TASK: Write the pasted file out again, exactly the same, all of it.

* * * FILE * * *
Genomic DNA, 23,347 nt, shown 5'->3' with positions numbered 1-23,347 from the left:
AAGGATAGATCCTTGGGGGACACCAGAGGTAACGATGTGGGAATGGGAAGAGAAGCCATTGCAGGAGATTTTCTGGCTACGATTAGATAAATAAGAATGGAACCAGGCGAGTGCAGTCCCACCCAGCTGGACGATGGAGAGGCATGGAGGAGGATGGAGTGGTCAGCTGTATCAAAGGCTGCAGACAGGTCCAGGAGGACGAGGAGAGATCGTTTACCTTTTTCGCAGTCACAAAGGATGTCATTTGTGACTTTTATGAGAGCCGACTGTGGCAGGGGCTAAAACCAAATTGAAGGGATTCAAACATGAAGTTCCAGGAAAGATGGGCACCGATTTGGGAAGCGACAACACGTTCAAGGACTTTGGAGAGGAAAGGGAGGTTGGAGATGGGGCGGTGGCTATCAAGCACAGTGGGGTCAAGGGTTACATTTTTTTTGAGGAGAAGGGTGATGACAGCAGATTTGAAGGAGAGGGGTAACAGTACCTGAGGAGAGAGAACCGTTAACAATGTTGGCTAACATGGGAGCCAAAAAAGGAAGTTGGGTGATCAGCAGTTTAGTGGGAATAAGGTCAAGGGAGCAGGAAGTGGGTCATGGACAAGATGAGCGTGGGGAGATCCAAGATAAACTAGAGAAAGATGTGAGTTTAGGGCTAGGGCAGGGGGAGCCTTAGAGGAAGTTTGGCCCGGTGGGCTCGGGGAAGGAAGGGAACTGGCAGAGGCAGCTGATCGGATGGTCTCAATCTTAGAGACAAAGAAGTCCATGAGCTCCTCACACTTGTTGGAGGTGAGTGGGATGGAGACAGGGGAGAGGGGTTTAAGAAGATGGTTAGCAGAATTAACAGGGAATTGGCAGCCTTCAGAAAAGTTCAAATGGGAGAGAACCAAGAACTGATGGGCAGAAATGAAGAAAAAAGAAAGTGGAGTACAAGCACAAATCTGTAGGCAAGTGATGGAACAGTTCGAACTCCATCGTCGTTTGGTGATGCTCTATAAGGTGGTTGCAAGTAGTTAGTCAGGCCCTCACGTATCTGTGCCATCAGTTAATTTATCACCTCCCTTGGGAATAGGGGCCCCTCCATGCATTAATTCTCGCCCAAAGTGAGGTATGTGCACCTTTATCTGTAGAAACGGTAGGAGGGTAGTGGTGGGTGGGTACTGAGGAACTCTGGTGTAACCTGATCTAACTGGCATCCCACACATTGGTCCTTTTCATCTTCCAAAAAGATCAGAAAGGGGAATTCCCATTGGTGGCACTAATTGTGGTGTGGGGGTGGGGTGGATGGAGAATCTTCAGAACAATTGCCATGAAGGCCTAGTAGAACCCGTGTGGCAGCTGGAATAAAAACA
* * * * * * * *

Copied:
Genomic DNA, 23,347 nt, shown 5'->3' with positions numbered 1-23,347 from the left:
AAGGATAGATCCTTGGGGGACACCAGAGGTAACGATGTGGGAATGGGAAGAGAAGCCATTGCAGGAGATTTTCTGGCTACGATTAGATAAATAAGAATGGAACCAGGCGAGTGCAGTCCCACCCAGCTGGACGATGGAGAGGCATGGAGGAGGATGGAGTGGTCAGCTGTATCAAAGGCTGCAGACAGGTCCAGGAGGACGAGGAGAGATCGTTTACCTTTTTCGCAGTCACAAAGGATGTCATTTGTGACTTTTATGAGAGCCGACTGTGGCAGGGGCTAAAACCAAATTGAAGGGATTCAAACATGAAGTTCCAGGAAAGATGGGCACCGATTTGGGAAGCGACAACACGTTCAAGGACTTTGGAGAGGAAAGGGAGGTTGGAGATGGGGCGGTGGCTATCAAGCACAGTGGGGTCAAGGGTTACATTTTTTTTGAGGAGAAGGGTGATGACAGCAGATTTGAAGGAGAGGGGTAACAGTACCTGAGGAGAGAGAACCGTTAACAATGTTGGCTAACATGGGAGCCAAAAAAGGAAGTTGGGTGATCAGCAGTTTAGTGGGAATAAGGTCAAGGGAGCAGGAAGTGGGTCATGGACAAGATGAGCGTGGGGAGATCCAAGATAAACTAGAGAAAGATGTGAGTTTAGGGCTAGGGCAGGGGGAGCCTTAGAGGAAGTTTGGCCCGGTGGGCTCGGGGAAGGAAGGGAACTGGCAGAGGCAGCTGATCGGATGGTCTCAATCTTAGAGACAAAGAAGTCCATGAGCTCCTCACACTTGTTGGAGGTGAGTGGGATGGAGACAGGGGAGAGGGGTTTAAGAAGATGGTTAGCAGAATTAACAGGGAATTGGCAGCCTTCAGAAAAGTTCAAATGGGAGAGAACCAAGAACTGATGGGCAGAAATGAAGAAAAAAGAAAGTGGAGTACAAGCACAAATCTGTAGGCAAGTGATGGAACAGTTCGAACTCCATCGTCGTTTGGTGATGCTCTATAAGGTGGTTGCAAGTAGTTAGTCAGGCCCTCACGTATCTGTGCCATCAGTTAATTTATCACCTCCCTTGGGAATAGGGGCCCCTCCATGCATTAATTCTCGCCCAAAGTGAGGTATGTGCACCTTTATCTGTAGAAACGGTAGGAGGGTAGTGGTGGGTGGGTACTGAGGAACTCTGGTGTAACCTGATCTAACTGGCATCCCACACATTGGTCCTTTTCATCTTCCAAAAAGATCAGAAAGGGGAATTCCCATTGGTGGCACTAATTGTGGTGTGGGGGTGGGGTGGATGGAGAATCTTCAGAACAATTGCCATGAAGGCCTAGTAGAACCCGTGTGGCAGCTGGAATAAAAACA